Iran Taunts US With Video Of American Hostage, Sentences Him To 10 Years

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Saagar Enjeti White House Correspondent
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Iran released a new video Monday taunting the U.S. after the nuclear deal and featuring detained U.S. citizen Siamak Namazi.

The video features a dramatic film score, footage of U.S. sailors on their knees when detained in January, Namazi’s U.S. passport, and footage of him in detention. Experts suggest Namazi’s October 2015 arrest came amid a concerted effort by Iranian opponents of the nuclear deal to arrest dual nationals or individuals with Western ties.

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Iranian state mediaannounced Tuesday that Namazi and his father are each being sentenced to 10 years in Iranian prison. The Namazi family reportedly served under the Shah of Iran before 1979, and have played a key role in bridging ties between the U.S. and Iran. Iran is also reportedly holding Robin Shahini, an Iranian-American detained for criticizing Iran on social media.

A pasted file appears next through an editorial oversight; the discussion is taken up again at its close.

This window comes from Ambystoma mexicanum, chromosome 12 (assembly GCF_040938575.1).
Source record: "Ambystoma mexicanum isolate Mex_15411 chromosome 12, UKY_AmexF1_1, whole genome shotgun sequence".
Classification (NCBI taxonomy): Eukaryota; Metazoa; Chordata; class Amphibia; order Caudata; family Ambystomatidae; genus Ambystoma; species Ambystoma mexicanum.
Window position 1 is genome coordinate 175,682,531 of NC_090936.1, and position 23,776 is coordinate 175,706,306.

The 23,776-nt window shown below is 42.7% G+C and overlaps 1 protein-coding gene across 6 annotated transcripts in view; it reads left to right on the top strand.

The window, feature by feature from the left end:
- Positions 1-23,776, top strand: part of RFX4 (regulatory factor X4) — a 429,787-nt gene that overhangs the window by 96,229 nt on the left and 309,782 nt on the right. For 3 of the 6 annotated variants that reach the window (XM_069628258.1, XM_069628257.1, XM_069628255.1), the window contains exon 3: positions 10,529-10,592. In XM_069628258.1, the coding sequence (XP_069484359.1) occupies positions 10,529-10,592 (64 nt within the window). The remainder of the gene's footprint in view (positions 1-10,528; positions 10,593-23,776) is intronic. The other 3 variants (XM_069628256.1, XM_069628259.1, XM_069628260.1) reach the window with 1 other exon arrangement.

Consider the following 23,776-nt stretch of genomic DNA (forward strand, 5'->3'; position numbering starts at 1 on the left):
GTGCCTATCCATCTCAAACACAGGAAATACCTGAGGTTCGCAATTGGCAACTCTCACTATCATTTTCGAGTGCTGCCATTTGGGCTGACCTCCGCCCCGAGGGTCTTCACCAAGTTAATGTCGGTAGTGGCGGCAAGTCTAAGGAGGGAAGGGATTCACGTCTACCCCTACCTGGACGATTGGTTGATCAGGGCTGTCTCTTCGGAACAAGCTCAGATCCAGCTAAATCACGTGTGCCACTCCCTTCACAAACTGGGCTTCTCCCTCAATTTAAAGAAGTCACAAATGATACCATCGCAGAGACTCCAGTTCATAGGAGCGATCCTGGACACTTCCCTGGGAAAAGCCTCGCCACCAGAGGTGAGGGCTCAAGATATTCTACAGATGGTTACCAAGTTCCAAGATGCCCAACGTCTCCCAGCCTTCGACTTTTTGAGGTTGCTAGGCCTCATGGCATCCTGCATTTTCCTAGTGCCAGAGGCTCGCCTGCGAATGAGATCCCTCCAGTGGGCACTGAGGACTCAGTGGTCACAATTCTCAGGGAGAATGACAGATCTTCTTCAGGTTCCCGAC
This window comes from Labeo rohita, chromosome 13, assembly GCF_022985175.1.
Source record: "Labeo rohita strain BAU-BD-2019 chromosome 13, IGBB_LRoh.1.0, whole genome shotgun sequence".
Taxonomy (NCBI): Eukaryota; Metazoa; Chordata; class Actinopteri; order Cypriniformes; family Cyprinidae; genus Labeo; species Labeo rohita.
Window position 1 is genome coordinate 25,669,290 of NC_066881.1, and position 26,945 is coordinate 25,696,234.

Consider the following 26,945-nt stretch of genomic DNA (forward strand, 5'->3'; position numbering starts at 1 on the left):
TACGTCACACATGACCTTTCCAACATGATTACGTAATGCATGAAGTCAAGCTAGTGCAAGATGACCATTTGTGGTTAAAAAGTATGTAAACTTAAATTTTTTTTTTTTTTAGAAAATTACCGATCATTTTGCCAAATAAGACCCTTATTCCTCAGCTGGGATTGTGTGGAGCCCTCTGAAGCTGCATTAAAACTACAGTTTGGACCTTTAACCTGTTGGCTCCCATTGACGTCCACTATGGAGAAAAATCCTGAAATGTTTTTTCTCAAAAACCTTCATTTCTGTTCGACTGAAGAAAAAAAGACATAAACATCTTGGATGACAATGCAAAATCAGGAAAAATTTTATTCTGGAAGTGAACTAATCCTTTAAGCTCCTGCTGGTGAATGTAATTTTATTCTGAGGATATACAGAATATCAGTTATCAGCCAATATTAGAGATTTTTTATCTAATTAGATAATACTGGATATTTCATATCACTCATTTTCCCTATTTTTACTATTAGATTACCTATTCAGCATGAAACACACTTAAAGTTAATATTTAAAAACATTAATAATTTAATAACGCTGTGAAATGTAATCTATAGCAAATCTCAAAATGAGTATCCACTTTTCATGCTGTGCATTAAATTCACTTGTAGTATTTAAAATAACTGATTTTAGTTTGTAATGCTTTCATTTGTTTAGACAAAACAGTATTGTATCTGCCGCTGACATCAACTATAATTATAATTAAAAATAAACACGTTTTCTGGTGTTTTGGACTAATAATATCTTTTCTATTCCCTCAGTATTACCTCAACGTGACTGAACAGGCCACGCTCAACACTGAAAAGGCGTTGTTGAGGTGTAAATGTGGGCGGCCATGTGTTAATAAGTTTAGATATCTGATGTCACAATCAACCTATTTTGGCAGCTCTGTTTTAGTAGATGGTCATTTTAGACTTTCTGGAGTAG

The U.S. House of Representatives passed a resolution in July calling for the immediate release of Namazi and his father. The resolution “urges the president, the allies of the United States, and the United Nations to raise the cases of Siamak and Baquer Namazi with officials of the Government of the Islamic Republic of Iran at every opportunity.”

Namazi was not included in a controversial Iranian-hostage release with the U.S. in January 2016. President Barack Obama hailed “strong American diplomacy” for the release of the hostages, along with contacts forged between the U.S. and Iran in the nuclear deal. The Wall Street Journal later revealed the U.S. transferred 400 million dollars in cash to Iran the same day as the release, prompting accusations of a ransom.

“The timing of this, despite administration protests to the contrary, suggests that this was a ransom payment,” Jonathan Schanzer, an expert on terrorism finance and the vice president of research at the Foundation for the Defense of Democracies, previously told The Daily Caller News Foundation. “And even if this was not what the administration intended, it certainly looks that way to the Iranians.”

The U.S. later admitted it used the 400 million dollar payment to Iran as “leverage.”

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